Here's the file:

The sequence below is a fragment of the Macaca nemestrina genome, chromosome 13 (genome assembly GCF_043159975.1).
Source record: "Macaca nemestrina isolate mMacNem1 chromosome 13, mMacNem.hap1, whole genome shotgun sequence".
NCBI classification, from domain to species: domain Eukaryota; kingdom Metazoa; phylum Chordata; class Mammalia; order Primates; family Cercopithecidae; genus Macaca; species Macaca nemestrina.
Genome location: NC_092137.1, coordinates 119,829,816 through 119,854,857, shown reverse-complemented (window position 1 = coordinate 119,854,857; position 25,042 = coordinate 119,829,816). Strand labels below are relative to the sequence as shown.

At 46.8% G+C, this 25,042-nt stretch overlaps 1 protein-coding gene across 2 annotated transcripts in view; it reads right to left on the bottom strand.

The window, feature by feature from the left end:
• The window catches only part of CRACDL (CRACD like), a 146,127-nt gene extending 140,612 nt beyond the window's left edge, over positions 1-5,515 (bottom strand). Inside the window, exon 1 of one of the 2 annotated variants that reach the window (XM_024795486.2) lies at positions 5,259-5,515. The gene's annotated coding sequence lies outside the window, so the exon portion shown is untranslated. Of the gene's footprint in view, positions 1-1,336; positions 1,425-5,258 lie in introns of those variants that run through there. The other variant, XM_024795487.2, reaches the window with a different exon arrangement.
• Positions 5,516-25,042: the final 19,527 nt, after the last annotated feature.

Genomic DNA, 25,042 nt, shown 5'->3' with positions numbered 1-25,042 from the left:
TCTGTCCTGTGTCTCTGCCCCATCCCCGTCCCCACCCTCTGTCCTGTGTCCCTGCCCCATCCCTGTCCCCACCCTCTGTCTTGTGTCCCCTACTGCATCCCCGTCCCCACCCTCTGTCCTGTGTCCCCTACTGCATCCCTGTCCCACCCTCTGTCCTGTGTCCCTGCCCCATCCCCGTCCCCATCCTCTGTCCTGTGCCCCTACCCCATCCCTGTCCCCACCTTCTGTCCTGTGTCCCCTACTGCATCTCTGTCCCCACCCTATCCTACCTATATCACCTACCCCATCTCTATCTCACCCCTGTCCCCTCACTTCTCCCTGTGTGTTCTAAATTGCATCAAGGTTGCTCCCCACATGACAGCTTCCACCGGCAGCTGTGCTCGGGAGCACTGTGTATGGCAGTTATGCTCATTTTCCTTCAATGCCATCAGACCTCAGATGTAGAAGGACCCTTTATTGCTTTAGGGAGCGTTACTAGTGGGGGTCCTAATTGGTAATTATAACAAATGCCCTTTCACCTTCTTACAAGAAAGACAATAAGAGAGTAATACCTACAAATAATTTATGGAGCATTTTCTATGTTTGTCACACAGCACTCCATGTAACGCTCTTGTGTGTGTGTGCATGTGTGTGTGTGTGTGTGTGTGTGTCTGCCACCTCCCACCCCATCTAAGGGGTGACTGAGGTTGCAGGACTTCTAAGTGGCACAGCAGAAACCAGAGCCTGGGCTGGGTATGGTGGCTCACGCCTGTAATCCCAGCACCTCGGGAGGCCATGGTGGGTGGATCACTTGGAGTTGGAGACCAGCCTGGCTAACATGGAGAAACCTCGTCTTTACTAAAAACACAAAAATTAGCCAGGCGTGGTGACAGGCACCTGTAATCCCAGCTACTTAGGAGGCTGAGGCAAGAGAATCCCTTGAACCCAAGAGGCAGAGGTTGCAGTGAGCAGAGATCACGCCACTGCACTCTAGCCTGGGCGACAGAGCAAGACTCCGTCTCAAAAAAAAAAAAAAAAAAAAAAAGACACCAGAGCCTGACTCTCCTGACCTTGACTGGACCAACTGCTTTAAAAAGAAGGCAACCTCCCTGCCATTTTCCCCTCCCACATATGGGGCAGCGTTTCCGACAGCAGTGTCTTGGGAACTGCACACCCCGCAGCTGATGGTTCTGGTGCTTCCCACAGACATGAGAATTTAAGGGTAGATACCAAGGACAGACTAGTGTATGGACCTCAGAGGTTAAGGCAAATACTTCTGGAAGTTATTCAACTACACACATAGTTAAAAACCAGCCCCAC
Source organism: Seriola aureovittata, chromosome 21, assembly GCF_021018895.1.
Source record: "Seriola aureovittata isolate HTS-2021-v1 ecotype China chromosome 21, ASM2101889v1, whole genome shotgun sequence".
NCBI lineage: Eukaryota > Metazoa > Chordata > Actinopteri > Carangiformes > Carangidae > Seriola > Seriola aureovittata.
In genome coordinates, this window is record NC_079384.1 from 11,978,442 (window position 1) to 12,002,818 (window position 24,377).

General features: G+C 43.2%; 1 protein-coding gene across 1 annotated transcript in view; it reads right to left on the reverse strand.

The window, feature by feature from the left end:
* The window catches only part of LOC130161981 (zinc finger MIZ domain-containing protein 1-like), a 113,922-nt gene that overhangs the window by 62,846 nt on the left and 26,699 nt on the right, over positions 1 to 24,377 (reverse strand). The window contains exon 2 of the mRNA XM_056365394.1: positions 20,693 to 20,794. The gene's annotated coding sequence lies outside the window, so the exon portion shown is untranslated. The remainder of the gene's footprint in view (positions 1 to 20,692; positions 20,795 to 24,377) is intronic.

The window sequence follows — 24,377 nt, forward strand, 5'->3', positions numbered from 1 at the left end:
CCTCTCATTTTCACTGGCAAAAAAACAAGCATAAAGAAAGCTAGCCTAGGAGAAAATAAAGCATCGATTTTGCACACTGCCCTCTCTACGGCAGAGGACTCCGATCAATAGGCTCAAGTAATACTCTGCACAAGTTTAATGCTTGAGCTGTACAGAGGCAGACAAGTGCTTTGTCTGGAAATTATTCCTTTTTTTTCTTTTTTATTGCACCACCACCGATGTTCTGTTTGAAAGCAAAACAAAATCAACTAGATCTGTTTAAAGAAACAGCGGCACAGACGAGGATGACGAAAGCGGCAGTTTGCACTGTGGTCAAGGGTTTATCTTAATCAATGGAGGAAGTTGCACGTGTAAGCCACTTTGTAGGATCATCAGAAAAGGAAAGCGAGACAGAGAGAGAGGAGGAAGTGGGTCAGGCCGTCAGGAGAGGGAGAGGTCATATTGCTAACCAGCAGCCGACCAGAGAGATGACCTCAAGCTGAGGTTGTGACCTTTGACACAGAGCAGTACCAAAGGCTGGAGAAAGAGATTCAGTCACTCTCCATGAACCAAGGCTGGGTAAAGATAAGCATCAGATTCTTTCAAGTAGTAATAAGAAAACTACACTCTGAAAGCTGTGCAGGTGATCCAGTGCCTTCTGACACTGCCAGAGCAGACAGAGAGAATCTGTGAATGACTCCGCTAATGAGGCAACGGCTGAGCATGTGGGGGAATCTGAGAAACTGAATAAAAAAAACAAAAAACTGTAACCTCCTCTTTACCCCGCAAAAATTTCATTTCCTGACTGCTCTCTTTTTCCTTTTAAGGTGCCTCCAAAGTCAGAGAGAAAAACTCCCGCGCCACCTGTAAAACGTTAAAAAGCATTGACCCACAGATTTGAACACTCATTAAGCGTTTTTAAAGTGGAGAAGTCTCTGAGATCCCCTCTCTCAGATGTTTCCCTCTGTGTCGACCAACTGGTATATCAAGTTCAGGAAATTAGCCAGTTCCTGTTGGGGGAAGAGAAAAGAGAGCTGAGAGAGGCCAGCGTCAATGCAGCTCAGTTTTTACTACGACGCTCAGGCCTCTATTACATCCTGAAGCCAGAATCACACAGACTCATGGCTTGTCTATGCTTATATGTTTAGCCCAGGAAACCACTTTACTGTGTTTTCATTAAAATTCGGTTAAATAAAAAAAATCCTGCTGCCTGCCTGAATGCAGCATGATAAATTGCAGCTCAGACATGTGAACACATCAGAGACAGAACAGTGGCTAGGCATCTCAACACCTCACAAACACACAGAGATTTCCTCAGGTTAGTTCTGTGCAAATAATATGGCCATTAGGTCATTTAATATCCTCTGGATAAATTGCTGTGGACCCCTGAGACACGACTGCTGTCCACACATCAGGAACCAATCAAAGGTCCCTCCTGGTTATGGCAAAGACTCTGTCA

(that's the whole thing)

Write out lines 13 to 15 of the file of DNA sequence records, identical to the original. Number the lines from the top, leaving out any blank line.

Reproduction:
NCBI lineage: Eukaryota > Metazoa > Chordata > Actinopteri > Carangiformes > Carangidae > Seriola > Seriola aureovittata.
In genome coordinates, this window is record NC_079384.1 from 11,978,442 (window position 1) to 12,002,818 (window position 24,377).

General features: G+C 43.2%; 1 protein-coding gene across 1 annotated transcript in view; it reads right to left on the reverse strand.